Pier Giorgio Frassati, whom Pope John Paul II beatified in 1990 and nicknamed the “man of the beatitudes,” is another popular saint elevated by the Polish Pope who loved to recognize the holiness of simple persons living the call to holiness with extraordinary fidelity. At the time of his death, the 24 year-old Italian was simply a student with no extraordinary accomplishments. But his love for Christ in the Eucharist and in the poor was elevated by John Paul II as heroic and worthy of imitation.
It bears noting that Pope Francis would later surpass John Paul II when he proclaimed 800 Italian martyrs saints in a single day.
3. He transformed the papal travel schedule.
John Paul II visited some 129 counties during his pontificate — more countries than any other pope had visited up to that point.
He also created World Youth Days in 1985, and presided over 19 of them as pope.
Weigel says John Paul II understood that the pope must be present to the people of the Church, wherever they are.
“He chose to do it by these extensive travels, which he insisted were not travels, they were pilgrimages,” Wegel said.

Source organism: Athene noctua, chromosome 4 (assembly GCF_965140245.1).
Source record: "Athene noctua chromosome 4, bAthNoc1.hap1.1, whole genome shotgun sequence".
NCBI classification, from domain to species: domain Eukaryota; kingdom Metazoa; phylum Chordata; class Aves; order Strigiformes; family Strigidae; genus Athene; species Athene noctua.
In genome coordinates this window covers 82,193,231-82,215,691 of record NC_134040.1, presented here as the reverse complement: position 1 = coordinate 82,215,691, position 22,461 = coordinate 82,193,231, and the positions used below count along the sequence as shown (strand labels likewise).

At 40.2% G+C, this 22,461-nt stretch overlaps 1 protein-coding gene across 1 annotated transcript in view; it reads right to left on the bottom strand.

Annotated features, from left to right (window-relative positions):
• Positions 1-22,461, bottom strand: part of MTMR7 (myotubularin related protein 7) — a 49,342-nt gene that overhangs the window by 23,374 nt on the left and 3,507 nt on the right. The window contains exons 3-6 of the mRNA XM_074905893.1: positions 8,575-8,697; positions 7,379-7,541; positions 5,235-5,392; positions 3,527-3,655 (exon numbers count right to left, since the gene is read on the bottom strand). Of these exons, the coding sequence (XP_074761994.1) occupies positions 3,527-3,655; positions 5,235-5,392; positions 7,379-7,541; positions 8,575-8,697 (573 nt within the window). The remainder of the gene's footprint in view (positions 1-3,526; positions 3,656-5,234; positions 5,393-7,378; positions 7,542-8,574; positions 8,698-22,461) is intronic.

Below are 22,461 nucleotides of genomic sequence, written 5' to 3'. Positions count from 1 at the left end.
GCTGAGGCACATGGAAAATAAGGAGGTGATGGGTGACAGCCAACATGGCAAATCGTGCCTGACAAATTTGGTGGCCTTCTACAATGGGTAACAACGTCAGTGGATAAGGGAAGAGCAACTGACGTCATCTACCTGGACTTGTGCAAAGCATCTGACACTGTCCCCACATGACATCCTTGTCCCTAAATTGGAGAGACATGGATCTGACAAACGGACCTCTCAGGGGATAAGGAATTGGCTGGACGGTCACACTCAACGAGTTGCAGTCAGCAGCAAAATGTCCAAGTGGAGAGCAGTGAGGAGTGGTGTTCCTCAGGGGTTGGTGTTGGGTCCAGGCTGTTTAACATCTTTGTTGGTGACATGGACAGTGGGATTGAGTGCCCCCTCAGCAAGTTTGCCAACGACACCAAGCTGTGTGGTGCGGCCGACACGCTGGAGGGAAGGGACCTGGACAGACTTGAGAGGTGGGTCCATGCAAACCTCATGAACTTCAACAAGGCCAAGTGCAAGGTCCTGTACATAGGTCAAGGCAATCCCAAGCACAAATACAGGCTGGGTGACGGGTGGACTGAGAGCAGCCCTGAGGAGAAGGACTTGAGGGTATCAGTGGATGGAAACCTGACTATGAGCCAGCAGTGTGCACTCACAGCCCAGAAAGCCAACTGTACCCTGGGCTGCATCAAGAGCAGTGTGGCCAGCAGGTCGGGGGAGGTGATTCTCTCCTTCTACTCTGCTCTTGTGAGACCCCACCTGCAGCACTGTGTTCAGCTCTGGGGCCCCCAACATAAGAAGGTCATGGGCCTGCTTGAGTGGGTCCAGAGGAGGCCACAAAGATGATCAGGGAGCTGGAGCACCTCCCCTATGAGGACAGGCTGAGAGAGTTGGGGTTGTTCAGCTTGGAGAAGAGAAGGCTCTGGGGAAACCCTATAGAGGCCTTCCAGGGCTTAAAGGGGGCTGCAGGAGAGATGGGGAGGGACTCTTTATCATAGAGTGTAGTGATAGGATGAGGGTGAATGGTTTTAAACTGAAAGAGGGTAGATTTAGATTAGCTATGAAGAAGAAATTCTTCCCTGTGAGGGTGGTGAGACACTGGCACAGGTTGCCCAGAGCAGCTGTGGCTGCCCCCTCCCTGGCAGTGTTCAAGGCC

“This was the successor of Peter, on pilgrimage to various parts of the world, of the Church. And that's why these pilgrimages were always built around liturgical events, prayer, adoration of the Holy Eucharist, ecumenical and interreligious gatherings — all of this was part of a pilgrimage experience.”
In the latter half of the 20th century — a time of enormous social change and upheaval— John Paul II’s extensive travels and proclamation of the Gospel to the ends of the earth were just what the world needed, Weigel said.
4. He transformed the teachings of the Church.
John Paul II was a scholar who promulgated the Catechism of the Catholic Church in 1992, reformed the Eastern and Western Codes of Canon Law during his pontificate, and authored 14 encyclicals, 15 apostolic exhortations, 11 apostolic constitutions, and 45 apostolic letters.
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This is why Weigel says the Church has really only begun to unpack what he calls the “magisterium” of John Paul II, in the form of his writings and his intellectual influence.
For example, John Paul’s Theology of the Body remains enormously influential in the United States and throughout the world, though Weigel says even this has yet to be unpacked.
5. He gave new life to the Catholic Church in Africa.
John Paul II’s legendary evangelical fervor took fire in Africa.
He had a particular friendship with Beninese Cardinal Bernadin Gantin, and visited Africa many times. His visits would inspire a generation of JPII Catholics in Africa as well other parts of the globe.
“John Paul II was fascinated by Africa; he saw African Christianity as living, a kind of New Testament experience of the freshness of the Gospel, and he was very eager to support that, and lift it up,” Cardinal Gantin said.